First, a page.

Friday, July 8, 2016

Dalls Shooting; Complex Planning?

Believe it or not, the shooting ambush of the Dallas police officers on July 7 in all likelihood was not too difficult to pull off. It was a planned attack, but it did not require complex skills. The New York Times has a good article on how the events unfolded.

1. Learn the route of the march.
2. Pick your ambush site.
3. Recon your ambush area and where you are attacking from.
4. Assemble weapons and gear.
5. Infiltrate target and hide until go-time.

Learning about the route of the march wouldn't be difficult. It would probably be on social media and a little social engineering to get the info direct from an organizer is not hard to do.

(Details on the actual shooting are sketchy at the time of writing, so part of this is supposition)

Once you know where the march is going, you can pick your sniper's nest. A high location over looking a city street is a perfect location for a sniper. Lee Harvey Oswald picked the 6th floor of the Texas School Book Depository overlooking Dealy Plaza just blocks away when President Kennedy was shot.

The sniper may have shot from a 10-15 story parking garage at the corner of S. Lamar and Main St. (borders Commerce St. and S. Austin St.). A high perch on an urban street provides a field of fire that is relatively unobstructed and where good cover for the 'targets' is lacking. There was also no need to target a specific person; just anyone in a uniform was a target, negating the needs the assassin-sniper of movies to wait and fervently look for a needle in a haystack. It was like shooting fish in a barrel.

A parking garage is fairly empty. People don't hang out in parking garages; they park their car and leave, only to return after their business elsewhere and immediately drive out. There is seldom anything worth spending time in a parking garage for, meaning that depending on the traffic level and the exact location of the shooter, it's not all that difficult to hide, especially in a car, until it's time to shoot.

The shooting wasn't all that complicated either. The shooter was firing at a distance of probably 100 to 300 feet maximum; an easy shot for a trained shooter, military or not, with iron sights. With a decent scope, that distance easily doubles. With the targets below the sniper, horizontal cover is negated until they get behind something tall enough to block the line of sight. The targets can run, but they can't hide so easily as if the shooter was at street level. A good marksman can follow the moving targets and hit them.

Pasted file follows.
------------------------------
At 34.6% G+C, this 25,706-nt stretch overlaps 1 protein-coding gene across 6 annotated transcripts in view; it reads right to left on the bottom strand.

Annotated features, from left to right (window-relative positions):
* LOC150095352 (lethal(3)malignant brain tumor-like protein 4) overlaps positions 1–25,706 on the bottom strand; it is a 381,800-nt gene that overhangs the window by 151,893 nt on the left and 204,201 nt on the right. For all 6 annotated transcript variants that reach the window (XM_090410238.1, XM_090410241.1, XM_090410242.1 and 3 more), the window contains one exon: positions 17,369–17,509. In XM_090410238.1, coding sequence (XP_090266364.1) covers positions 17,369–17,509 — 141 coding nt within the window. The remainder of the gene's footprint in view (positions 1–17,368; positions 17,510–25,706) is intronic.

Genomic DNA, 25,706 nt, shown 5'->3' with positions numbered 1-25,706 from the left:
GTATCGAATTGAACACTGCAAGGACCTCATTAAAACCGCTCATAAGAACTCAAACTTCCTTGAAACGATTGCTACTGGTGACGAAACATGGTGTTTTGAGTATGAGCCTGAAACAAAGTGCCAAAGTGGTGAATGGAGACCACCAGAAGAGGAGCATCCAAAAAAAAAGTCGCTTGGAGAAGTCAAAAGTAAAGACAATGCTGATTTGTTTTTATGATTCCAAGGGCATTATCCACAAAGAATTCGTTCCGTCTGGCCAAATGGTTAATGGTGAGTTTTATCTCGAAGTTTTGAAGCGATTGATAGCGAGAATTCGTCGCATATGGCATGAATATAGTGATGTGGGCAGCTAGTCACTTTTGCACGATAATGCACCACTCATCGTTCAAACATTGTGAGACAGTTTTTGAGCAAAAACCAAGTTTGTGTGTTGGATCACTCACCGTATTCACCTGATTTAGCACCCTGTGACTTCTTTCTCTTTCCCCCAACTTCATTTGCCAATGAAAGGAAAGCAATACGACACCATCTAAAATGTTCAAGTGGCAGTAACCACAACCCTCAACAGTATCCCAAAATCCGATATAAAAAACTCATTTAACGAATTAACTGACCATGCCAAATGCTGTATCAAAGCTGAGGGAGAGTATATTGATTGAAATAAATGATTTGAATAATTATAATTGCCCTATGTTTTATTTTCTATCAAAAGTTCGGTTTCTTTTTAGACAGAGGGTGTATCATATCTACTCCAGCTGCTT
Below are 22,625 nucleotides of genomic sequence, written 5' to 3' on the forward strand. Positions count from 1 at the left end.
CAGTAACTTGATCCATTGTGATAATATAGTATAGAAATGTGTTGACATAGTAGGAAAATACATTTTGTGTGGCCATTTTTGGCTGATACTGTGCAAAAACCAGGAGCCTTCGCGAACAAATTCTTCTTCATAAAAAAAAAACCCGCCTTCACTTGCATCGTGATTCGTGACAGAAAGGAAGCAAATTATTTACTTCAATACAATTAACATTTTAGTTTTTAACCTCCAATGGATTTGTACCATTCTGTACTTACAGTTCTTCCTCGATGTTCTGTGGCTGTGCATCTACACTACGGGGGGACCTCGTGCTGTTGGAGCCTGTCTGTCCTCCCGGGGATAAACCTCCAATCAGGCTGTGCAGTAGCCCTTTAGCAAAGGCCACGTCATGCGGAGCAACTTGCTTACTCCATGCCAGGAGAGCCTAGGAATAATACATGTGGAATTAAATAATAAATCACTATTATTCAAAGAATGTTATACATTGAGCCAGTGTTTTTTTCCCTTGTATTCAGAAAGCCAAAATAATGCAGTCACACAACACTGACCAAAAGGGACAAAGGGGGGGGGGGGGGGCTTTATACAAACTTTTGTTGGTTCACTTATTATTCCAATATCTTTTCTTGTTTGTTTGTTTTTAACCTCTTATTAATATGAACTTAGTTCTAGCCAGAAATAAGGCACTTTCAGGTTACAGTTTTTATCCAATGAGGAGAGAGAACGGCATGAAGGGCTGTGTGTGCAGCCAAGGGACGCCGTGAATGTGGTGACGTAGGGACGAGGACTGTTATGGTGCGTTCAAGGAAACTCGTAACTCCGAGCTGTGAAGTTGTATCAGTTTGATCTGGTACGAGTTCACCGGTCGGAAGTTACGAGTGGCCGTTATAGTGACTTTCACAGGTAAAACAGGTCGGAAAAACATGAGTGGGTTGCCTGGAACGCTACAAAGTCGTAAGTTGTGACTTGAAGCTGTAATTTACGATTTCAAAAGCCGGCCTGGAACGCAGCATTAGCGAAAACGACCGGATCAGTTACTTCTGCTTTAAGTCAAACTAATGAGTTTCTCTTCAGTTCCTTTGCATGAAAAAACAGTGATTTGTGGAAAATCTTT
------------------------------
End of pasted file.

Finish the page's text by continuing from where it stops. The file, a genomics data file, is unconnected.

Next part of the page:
Also, a well concealed sniper can shoot at suspect who have taken cover, mistakenly believing they are safe. The shooter may have benefit from the panic of police not knowing where the shots were coming from and shooting at officers hunkering down wherever they were, not knowing they were within the line of fire. Imagine the terror of thinking you are safe behind your car all the while you are totally exposed to the nutjob with a rifle.

Complexity does come in when it comes to an escape or multiple attackers. Multiple shooters would likely have to coordinate fields of fire, dividing up the areas where each will shoot and not shoot. if there were shooters also on the ground, fields of fire and planning on what each person is going to do is more important to avoid accidentally engaging each other. Escape plans and routes are the main concern. Where to park the getaway car(s)? What route to use and what are the alternates? What are the plans if police try to stop you? What the plans for a counter-sniper or counter-assault?

Powerful rifle? No. An AR-15, especially if using military surplus ammo, will easily defeat soft body armor worn by police. Funnily enough, if this guy had been using a scoped deer rifle like Charles Whitman, that rifle would have been a more powerful combination, potentially capable of defeating even hard armor and punching through vehicles. Update: It may have been an SKS rifle, which is not magazine fed unless modified and the round is slightly more powerful than a AR-15 5.56mm round, but not as powerful as a full-size rifle cartridge.

Planning and carrying out this kind of attack seems complex because to the average person, they don't think about these things. They are not police, who have to plan to counter sniper ambushes, the military, who does this for a living, or a psychopath. Someone with basic military training, heck, even someone who reads and studies military tactics, or even plays realistic first-person shooter video games can gain enough knowledge to successful pull something like this off.

This attack was a depraved perversion of justice. It was calculated and deliberate in its aim to take revenge against police for perceived injustices. It did take some planning, yet it was not a highly orchestrated attack that required experts. No, all it involved was one or more persons who know how to shoot and who had considered all I that I have written above. God help us if we begin to see worse attack like this, such as the truly coordinated, multiple location ISIS attacks in Paris of last year. As shocking as this was, we ain't seen nothing yet.

1 comment:

  1. You are right in that this type of shooting did not require a great deal of expertise or planning and there will probably be more in the future. But on the other hand, law enforcement and other groups have probably already come up with increased surveillance plans as well as heightened security to counter the new threats. As for civilians, it is always a good idea to have a heightened degree of situational awareness around large crowds.